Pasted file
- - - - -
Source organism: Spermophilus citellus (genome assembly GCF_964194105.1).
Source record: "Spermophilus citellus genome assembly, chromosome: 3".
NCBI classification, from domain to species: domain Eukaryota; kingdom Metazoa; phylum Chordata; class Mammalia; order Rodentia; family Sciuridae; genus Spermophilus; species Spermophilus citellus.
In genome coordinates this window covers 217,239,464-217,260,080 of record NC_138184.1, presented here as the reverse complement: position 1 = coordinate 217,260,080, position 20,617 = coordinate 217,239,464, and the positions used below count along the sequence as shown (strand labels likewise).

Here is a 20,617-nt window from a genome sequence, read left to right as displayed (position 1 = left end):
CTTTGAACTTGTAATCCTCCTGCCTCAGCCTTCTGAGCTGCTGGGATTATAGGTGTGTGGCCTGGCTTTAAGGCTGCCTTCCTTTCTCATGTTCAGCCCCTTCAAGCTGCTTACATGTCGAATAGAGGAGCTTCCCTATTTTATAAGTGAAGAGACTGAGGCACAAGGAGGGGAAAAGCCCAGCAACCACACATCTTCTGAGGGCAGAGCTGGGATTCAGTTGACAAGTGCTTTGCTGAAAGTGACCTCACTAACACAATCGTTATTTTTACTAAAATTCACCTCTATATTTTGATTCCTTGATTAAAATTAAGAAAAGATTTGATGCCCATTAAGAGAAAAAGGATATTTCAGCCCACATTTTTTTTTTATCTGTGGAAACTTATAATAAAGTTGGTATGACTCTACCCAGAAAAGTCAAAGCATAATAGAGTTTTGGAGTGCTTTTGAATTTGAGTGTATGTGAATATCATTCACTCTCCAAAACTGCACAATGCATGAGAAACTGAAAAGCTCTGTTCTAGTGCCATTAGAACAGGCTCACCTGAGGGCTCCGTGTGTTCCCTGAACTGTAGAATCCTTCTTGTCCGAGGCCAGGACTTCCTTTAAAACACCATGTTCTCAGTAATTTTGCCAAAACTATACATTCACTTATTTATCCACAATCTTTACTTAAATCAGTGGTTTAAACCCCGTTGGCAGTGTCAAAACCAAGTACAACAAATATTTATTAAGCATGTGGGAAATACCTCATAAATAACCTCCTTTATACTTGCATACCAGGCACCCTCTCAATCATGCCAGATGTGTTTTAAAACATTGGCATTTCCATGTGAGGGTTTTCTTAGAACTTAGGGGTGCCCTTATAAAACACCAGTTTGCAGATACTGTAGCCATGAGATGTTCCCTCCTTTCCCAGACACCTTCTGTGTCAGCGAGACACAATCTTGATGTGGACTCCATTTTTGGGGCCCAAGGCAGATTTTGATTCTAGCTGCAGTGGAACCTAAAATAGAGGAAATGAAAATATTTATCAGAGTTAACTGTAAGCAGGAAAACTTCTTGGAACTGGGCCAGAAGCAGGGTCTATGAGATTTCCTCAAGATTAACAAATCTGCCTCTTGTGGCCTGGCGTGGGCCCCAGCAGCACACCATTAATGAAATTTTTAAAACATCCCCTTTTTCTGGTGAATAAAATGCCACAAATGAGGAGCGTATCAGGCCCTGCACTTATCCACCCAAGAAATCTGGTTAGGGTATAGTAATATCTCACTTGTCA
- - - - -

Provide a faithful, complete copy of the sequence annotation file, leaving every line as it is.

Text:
Source organism: Spermophilus citellus (genome assembly GCF_964194105.1).
Source record: "Spermophilus citellus genome assembly, chromosome: 3".
NCBI classification, from domain to species: domain Eukaryota; kingdom Metazoa; phylum Chordata; class Mammalia; order Rodentia; family Sciuridae; genus Spermophilus; species Spermophilus citellus.
In genome coordinates this window covers 217,239,464-217,260,080 of record NC_138184.1, presented here as the reverse complement: position 1 = coordinate 217,260,080, position 20,617 = coordinate 217,239,464, and the positions used below count along the sequence as shown (strand labels likewise).

Here is a 20,617-nt window from a genome sequence, read left to right as displayed (position 1 = left end):
CTTTGAACTTGTAATCCTCCTGCCTCAGCCTTCTGAGCTGCTGGGATTATAGGTGTGTGGCCTGGCTTTAAGGCTGCCTTCCTTTCTCATGTTCAGCCCCTTCAAGCTGCTTACATGTCGAATAGAGGAGCTTCCCTATTTTATAAGTGAAGAGACTGAGGCACAAGGAGGGGAAAAGCCCAGCAACCACACATCTTCTGAGGGCAGAGCTGGGATTCAGTTGACAAGTGCTTTGCTGAAAGTGACCTCACTAACACAATCGTTATTTTTACTAAAATTCACCTCTATATTTTGATTCCTTGATTAAAATTAAGAAAAGATTTGATGCCCATTAAGAGAAAAAGGATATTTCAGCCCACATTTTTTTTTTATCTGTGGAAACTTATAATAAAGTTGGTATGACTCTACCCAGAAAAGTCAAAGCATAATAGAGTTTTGGAGTGCTTTTGAATTTGAGTGTATGTGAATATCATTCACTCTCCAAAACTGCACAATGCATGAGAAACTGAAAAGCTCTGTTCTAGTGCCATTAGAACAGGCTCACCTGAGGGCTCCGTGTGTTCCCTGAACTGTAGAATCCTTCTTGTCCGAGGCCAGGACTTCCTTTAAAACACCATGTTCTCAGTAATTTTGCCAAAACTATACATTCACTTATTTATCCACAATCTTTACTTAAATCAGTGGTTTAAACCCCGTTGGCAGTGTCAAAACCAAGTACAACAAATATTTATTAAGCATGTGGGAAATACCTCATAAATAACCTCCTTTATACTTGCATACCAGGCACCCTCTCAATCATGCCAGATGTGTTTTAAAACATTGGCATTTCCATGTGAGGGTTTTCTTAGAACTTAGGGGTGCCCTTATAAAACACCAGTTTGCAGATACTGTAGCCATGAGATGTTCCCTCCTTTCCCAGACACCTTCTGTGTCAGCGAGACACAATCTTGATGTGGACTCCATTTTTGGGGCCCAAGGCAGATTTTGATTCTAGCTGCAGTGGAACCTAAAATAGAGGAAATGAAAATATTTATCAGAGTTAACTGTAAGCAGGAAAACTTCTTGGAACTGGGCCAGAAGCAGGGTCTATGAGATTTCCTCAAGATTAACAAATCTGCCTCTTGTGGCCTGGCGTGGGCCCCAGCAGCACACCATTAATGAAATTTTTAAAACATCCCCTTTTTCTGGTGAATAAAATGCCACAAATGAGGAGCGTATCAGGCCCTGCACTTATCCACCCAAGAAATCTGGTTAGGGTATAGTAATATCTCACTTGTCA